3. If you were transferred from prison and are restricted, the tribunal can only recommend to the Secretary of State for Justice that you be discharged.
  4. If you are not discharged, the tribunal may also make recommendations regarding your future care, whether formal or informal.
  5. Ask for a meeting with the hospital managers and ask them to consider discharging you.
  6.  Ask your nearest relative to discharge you by giving the hospital managers at least 72 hours’ notice in writing. Once this is done, provided your RC does not object, your nearest relative can discharge you and take you from where you are being detained. However, the RC can stop your nearest relative from discharging you by making a report to the hospital managers before the 72 hours are up, that in his or her view, you would act in a manner dangerous to yourself or others.
  7.  Apply to the Mental Health Tribunal (MHT) (see ‘Glossary’) to be discharged. You will be able to get legal aid to pay for a solicitor to help you with your appeal to the tribunal and during the hearing. It is your right to have legal aid for  the tribunal, no matter what your income or how much money or property you have.

 

When should I apply to the Mental Health Tribunal?

If you are detained under section 2, you should apply to the tribunal within 14 days of being detained; under section 3, apply once at any time within your first six months.

If your RC renews your section 3, you have the right to apply again during your second 6 months of detention. If your section is renewed again, you then have the right to apply once during each 12 months of further detention.

If your nearest relative gives notice that they wish to discharge you from section 3 and your RC prevents them from discharging you by making a report to the hospital managers, your nearest relative can also apply to the MHT for you to be discharged. But they must apply within 28 days of your RC making their report to the hospital managers.

If you do not apply to the Mental Health Tribunal:

  1. in the first six months of detention, your case will be referred automatically to the tribunal, without you having to apply. After that, your case will be referred automatically every 3 years if it has not gone to a tribunal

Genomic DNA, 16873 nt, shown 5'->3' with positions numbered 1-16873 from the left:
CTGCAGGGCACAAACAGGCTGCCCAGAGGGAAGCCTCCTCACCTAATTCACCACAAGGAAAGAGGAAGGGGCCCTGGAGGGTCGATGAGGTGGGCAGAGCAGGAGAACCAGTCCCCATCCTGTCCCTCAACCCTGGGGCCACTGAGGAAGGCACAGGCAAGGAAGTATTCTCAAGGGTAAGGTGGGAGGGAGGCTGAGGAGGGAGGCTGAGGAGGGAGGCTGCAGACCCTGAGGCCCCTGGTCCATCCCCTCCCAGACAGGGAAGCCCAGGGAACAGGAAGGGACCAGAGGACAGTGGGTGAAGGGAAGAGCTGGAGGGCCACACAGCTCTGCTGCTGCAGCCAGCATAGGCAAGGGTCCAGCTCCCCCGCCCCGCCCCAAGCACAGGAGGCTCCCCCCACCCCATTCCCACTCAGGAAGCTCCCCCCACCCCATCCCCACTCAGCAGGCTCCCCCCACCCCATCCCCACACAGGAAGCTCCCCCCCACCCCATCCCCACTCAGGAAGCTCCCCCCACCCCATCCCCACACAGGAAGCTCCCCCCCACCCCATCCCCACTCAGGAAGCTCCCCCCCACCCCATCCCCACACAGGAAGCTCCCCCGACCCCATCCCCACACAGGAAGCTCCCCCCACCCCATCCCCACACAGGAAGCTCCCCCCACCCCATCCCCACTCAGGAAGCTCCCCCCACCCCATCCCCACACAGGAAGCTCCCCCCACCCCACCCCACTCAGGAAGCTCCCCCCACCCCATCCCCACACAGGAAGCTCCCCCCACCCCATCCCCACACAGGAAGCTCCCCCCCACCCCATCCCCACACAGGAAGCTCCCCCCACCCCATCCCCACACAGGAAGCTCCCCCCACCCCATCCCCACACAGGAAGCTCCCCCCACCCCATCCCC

2. if you are under 18, it will go automatically to the tribunal after one year, if you have not applied yourself.

 

What will happen before the hearing?

A doctor and a social worker will produce reports, and copies will be sent to you or your solicitor, and to the tribunal office. Your solicitor will discuss these with you and possibly instruct a doctor to make an independent report on your behalf.

The medical member of the tribunal will visit you before the hearing in order to form a view on your mental health, and he or she will give the other members of the panel an opinion.

 

What will happen at the hearing?

The hearing itself will be more informal than a court. The president should make every effort to make you feel as comfortable as possible. Everybody present will have the opportunity to have their say and ask questions of the others. The order in which questions are asked is decided by the president; and this may vary. The tribunal will decide whether your detention should continue. The decision may be given to you soon after the hearing otherwise it will be posted to you a few days afterwards.

 

What powers does the Mental Health Tribunal have?

This depends on what section you are detained under. Remember that you can have free advice and representation from a solicitor, so do contact one. The detailed rules are quite complex, but generally the tribunal has the following powers:

  1. If you are not a restricted patient, the tribunal can discharge you immediately or set a later date for discharge.
  2. If you are a restricted patient and were not transferred from prison, the tribunal can still discharge you, with or without conditions.
  3. If you were transferred from prison and are restricted, the tribunal can only recommend to the Secretary of State for Justice that you be discharged.
  4. If you are not discharged, the tribunal may also make recommendations regarding your future care, whether formal or informal. 

If you are sectioned we can help you to give you the best chance of obtaining your rapid release, working with an experienced a distinguished Psychiatrist.  

Consult the experts-for more information or a free legal opinion telephone 020 73818 8111 or email

law@hylton-potts.com